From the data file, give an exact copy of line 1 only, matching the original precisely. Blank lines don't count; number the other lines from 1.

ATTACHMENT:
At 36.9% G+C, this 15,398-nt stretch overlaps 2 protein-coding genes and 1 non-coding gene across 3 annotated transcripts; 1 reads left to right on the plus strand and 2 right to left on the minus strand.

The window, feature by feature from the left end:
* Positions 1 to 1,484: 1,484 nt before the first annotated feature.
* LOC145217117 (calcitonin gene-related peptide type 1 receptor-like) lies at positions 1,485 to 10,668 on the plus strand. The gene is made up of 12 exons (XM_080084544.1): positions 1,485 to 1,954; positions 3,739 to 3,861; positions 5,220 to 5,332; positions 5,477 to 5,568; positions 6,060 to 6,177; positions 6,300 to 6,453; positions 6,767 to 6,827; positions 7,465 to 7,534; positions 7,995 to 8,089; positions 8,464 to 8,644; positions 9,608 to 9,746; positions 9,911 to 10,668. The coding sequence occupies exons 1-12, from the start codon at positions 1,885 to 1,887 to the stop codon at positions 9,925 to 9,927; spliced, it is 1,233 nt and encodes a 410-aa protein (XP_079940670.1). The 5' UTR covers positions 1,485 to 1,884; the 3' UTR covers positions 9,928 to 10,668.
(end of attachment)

At 36.9% G+C, this 15,398-nt stretch overlaps 2 protein-coding genes and 1 non-coding gene across 3 annotated transcripts; 1 reads left to right on the plus strand and 2 right to left on the minus strand.